Michael Brown shooting: How lessons from other cities may help Ferguson heal

Los Angeles and Cincinnati recovered from riots. Can their experience show Ferguson the way to move forward after nightly violence?

'At the end of it, we wanted better police community relations,' says Cincinnati pastor

Ferguson, Mo., may take lessons from cities like Los Angeles and Cincinnati once the media spotlight has dimmed and the riots sparked by the shooting of Michael Brown have subsided. (Charlie Riedel/Associated Press)

When Richard Riordan became mayor of Los Angeles in 1993, and with racial wounds still festering in the city following the Rodney King verdict the previous year, forging strong relationships with top black community leaders became one of his top priorities.

"I remember distinctly a bunch of major African American [leaders] came to my office and the first thing they asked me to do was to hold hands in a circle and say a prayer," Riordan told CBC News from Los Angeles.

That meeting, suggested the former mayor, signifies part of the healing process that Ferguson, Mo., must undergo when the media spotlight has dimmed and the riots sparked by the shooting of Michael Brown have subsided.

While Riordan wasn't mayor during the 1992 riots, he came to power just under a year later, as emotions remained raw.

While the King verdict may have fuelled animosity against the police force from members of the black community, it also brought out racial tensions among white, black, Korean and Hispanic groups.

L.A.: 'It's worked magically'

Riordan said he immediately formed a committee that included representatives from different minority groups and top businesses of the city to help with economic development, and concentrated on building community policing initiatives.

"It's worked over a period of time. It's worked magically."

Paul Bardack, a former deputy housing and urban development assistant secretary, said he was asked by then U.S. President George H. W. Bush, to form a team and try to defuse tensions in the city.

"They were all blaming one another. I found it was unproductive to look backwards at who really started this," he said. "They couldn't get past their positions. They weren't really listening to each about what happened in the past."

"However, they were very willing to look forward to the future," Bardack said. "By changing the psychology from looking backwards — who did what bad thing first to whom — and make it to looking forward, we were able to change the dynamic on the ground."

Part of that solution was working together with diverse groups, aided by federal money, to create business enterprises, that, "seemed to work to some extent," Bardack said.

Cincinnati's 'collaborative settlement agreement'

Cincinnati dealt with its own riots in 2001 when Timothy Thomas, a black and unarmed 19-year-old, was shot and killed by Cincinnati police, setting off nearly a week of civil unrest. The riots were a culmination of the poor relationship between Cincinnati's black community and law enforcement, as 15 black men had been killed by police in the previous 10 years.

"What we did in Cincinnati, we made policing a community-wide project and a community-wide effort,"  said Pastor Damon Lynch III, who just returned from Ferguson. "Because before that, it was adversarial. Police and the black community were in an adversarial role."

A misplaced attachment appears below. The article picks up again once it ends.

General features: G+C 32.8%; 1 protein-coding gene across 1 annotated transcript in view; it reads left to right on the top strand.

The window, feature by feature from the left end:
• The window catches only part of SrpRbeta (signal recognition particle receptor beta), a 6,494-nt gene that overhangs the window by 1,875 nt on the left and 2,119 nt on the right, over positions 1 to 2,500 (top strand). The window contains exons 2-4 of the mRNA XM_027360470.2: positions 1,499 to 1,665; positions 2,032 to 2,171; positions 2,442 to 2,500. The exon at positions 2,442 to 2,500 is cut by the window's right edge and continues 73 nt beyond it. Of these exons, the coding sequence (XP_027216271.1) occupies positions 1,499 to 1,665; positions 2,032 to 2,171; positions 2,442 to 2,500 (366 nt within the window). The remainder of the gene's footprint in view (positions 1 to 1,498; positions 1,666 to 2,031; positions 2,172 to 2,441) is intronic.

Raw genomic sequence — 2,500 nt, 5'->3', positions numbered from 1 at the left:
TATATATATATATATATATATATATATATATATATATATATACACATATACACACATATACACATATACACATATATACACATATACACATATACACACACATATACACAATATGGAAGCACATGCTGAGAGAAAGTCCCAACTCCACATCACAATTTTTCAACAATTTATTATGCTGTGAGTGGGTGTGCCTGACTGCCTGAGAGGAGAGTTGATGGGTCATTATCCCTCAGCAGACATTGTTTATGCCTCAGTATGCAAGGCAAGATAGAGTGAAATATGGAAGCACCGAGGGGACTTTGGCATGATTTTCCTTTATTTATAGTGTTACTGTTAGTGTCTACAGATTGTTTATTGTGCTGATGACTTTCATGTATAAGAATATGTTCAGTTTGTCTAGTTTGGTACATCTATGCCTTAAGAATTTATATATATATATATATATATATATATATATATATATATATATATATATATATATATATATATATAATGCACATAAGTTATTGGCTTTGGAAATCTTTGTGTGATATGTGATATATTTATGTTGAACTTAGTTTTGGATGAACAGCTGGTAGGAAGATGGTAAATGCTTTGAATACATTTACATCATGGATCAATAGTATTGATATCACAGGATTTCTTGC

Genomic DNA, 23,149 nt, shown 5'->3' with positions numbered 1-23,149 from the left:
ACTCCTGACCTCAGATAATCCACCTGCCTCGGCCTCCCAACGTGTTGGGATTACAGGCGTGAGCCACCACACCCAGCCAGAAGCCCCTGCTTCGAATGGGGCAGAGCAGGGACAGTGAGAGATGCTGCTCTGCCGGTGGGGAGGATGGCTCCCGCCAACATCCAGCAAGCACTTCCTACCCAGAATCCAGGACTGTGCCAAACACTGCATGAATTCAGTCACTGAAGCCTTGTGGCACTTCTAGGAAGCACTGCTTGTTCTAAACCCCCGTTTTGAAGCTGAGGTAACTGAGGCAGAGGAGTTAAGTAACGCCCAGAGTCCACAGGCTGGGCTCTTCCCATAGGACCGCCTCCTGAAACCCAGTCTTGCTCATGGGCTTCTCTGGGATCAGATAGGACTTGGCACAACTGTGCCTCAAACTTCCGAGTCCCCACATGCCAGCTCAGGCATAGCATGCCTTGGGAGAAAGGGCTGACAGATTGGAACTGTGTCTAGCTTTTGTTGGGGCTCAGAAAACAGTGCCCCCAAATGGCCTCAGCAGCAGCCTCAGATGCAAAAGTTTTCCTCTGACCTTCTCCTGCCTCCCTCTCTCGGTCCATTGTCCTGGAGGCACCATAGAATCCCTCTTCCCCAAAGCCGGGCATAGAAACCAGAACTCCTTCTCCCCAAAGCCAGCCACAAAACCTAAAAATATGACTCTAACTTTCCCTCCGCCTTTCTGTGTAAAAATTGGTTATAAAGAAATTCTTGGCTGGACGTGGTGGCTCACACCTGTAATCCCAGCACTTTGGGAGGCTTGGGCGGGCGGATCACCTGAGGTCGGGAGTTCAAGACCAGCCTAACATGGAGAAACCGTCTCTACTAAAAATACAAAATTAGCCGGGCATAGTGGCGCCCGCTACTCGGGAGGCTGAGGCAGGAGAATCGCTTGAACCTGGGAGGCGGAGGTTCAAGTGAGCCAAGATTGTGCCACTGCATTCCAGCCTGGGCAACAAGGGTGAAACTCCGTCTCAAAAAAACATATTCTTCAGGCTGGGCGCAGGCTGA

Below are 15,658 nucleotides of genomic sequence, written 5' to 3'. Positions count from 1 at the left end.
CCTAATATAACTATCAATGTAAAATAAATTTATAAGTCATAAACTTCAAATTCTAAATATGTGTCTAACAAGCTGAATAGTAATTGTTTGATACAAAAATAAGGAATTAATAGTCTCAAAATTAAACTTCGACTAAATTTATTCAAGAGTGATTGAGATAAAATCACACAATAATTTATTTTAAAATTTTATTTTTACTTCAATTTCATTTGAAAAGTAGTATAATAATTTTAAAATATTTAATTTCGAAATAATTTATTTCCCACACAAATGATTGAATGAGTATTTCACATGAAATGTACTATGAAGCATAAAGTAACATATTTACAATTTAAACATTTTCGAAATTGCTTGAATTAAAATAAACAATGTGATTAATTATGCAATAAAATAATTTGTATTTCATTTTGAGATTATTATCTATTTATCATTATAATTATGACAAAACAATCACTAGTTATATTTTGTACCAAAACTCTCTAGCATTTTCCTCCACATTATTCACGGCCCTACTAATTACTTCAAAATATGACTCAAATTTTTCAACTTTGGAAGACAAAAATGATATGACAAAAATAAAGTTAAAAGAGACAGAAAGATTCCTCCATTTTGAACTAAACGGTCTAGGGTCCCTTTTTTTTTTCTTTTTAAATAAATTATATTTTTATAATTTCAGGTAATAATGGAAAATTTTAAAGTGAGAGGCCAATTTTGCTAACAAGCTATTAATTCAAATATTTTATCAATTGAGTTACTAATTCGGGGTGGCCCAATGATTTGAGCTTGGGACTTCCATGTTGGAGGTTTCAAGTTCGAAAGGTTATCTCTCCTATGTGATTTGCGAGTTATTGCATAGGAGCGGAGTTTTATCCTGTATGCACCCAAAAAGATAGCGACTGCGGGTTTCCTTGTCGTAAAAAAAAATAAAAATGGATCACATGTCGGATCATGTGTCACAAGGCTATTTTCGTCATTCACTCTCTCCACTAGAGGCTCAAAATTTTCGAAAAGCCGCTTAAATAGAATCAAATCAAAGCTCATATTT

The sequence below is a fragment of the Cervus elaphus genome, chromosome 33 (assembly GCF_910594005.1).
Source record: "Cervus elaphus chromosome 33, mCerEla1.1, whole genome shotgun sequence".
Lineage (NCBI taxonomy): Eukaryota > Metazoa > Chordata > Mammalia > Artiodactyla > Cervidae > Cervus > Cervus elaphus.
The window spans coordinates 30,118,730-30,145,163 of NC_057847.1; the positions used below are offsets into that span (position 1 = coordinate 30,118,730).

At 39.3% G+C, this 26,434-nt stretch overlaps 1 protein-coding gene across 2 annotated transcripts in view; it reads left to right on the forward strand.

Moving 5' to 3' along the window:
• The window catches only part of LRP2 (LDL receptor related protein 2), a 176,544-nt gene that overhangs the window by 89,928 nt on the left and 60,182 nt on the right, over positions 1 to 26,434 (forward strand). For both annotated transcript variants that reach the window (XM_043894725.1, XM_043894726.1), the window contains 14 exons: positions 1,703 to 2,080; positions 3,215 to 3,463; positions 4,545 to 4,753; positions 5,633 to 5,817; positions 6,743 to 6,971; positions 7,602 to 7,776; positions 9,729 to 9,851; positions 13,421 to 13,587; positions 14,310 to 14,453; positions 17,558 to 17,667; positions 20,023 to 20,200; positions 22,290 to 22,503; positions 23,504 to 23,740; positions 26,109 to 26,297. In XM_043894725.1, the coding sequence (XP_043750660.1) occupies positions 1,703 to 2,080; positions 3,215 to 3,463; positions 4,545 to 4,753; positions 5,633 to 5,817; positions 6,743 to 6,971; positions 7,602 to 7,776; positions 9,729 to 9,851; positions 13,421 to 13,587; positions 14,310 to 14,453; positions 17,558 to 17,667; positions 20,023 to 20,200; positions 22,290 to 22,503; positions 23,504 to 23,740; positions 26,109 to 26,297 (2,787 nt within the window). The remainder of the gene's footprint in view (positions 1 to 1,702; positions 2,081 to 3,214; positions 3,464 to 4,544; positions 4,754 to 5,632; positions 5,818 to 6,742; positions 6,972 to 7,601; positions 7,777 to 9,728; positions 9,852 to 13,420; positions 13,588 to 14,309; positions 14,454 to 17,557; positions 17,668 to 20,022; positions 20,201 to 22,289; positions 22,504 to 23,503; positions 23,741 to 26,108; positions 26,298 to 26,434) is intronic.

Even before the shooting of Thomas, the Cincinnati Black United Front and the American Civil Liberties Union had launched a class action lawsuit against the police force, alleging discrimination against the black community.

But that was abandoned following the riots. Instead, the Justice Department oversaw the creation of a "collaborative settlement agreement" that included the police union and representatives from the black community.

"And the real key is this was done under the oversight of a federal judge, so nobody could leave the table, and we fought it out," said Lynch, who was part of crafting the agreement.

"We wanted reform, we wanted justice. But at the end of it, we wanted better police community relations," Lynch said. "We didn’t want a divisive litigation process where one side wins and one side loses, and so there's still this tension. We wanted a process that if done right, the entire community wins."

The agreement laid out a plan on how to foster better relations, which included community problem-oriented policing "to help the police and community work together to address crime, disorder, and quality of life issues in the Cincinnati metropolitan area."

It reformed the police's use-of-force policy with the goal "that arrests will be the last resort and we look at what the problem is and try to solve it," Lynch said.

Part of the agreement was to establish a community complaint authority, a forum that had subpoena power and where citizens could take their grievances. So when police were involved in an incident, they were not only investigated internally but by the complaint authority that had a paid director, investigator and a board made up of community members.

Now, officers meet with members of the black community every month and "there's really not much that happens in policing that the community is not engaged in," Lynch said.

"I can tell you Cincinnati's not perfect but we’re a lot farther than we were in police community relations," he said.

"The residents of Ferguson need to be part of the process of how Ferguson is policed."


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